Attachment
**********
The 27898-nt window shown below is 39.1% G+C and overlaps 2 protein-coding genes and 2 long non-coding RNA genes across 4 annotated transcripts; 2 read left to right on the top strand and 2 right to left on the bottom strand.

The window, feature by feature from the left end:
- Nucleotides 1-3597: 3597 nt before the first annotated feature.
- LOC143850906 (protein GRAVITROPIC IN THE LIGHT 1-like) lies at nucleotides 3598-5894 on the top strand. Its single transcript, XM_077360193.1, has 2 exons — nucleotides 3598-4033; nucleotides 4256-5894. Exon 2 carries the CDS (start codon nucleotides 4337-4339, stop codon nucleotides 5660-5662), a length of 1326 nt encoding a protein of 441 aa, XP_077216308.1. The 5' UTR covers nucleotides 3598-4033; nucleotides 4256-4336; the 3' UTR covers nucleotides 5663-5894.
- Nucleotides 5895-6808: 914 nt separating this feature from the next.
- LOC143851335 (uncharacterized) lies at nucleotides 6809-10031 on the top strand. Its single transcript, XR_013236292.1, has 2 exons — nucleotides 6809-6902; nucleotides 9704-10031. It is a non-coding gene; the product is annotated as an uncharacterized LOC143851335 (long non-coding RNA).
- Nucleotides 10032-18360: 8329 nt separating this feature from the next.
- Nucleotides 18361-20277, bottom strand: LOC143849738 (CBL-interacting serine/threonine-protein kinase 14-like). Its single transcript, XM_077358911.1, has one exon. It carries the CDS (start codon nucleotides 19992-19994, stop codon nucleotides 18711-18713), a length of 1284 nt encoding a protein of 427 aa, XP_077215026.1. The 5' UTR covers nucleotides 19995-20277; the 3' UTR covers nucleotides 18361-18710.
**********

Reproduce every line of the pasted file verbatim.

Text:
The 27898-nt window shown below is 39.1% G+C and overlaps 2 protein-coding genes and 2 long non-coding RNA genes across 4 annotated transcripts; 2 read left to right on the top strand and 2 right to left on the bottom strand.

The window, feature by feature from the left end:
- Nucleotides 1-3597: 3597 nt before the first annotated feature.
- LOC143850906 (protein GRAVITROPIC IN THE LIGHT 1-like) lies at nucleotides 3598-5894 on the top strand. Its single transcript, XM_077360193.1, has 2 exons — nucleotides 3598-4033; nucleotides 4256-5894. Exon 2 carries the CDS (start codon nucleotides 4337-4339, stop codon nucleotides 5660-5662), a length of 1326 nt encoding a protein of 441 aa, XP_077216308.1. The 5' UTR covers nucleotides 3598-4033; nucleotides 4256-4336; the 3' UTR covers nucleotides 5663-5894.
- Nucleotides 5895-6808: 914 nt separating this feature from the next.
- LOC143851335 (uncharacterized) lies at nucleotides 6809-10031 on the top strand. Its single transcript, XR_013236292.1, has 2 exons — nucleotides 6809-6902; nucleotides 9704-10031. It is a non-coding gene; the product is annotated as an uncharacterized LOC143851335 (long non-coding RNA).
- Nucleotides 10032-18360: 8329 nt separating this feature from the next.
- Nucleotides 18361-20277, bottom strand: LOC143849738 (CBL-interacting serine/threonine-protein kinase 14-like). Its single transcript, XM_077358911.1, has one exon. It carries the CDS (start codon nucleotides 19992-19994, stop codon nucleotides 18711-18713), a length of 1284 nt encoding a protein of 427 aa, XP_077215026.1. The 5' UTR covers nucleotides 19995-20277; the 3' UTR covers nucleotides 18361-18710.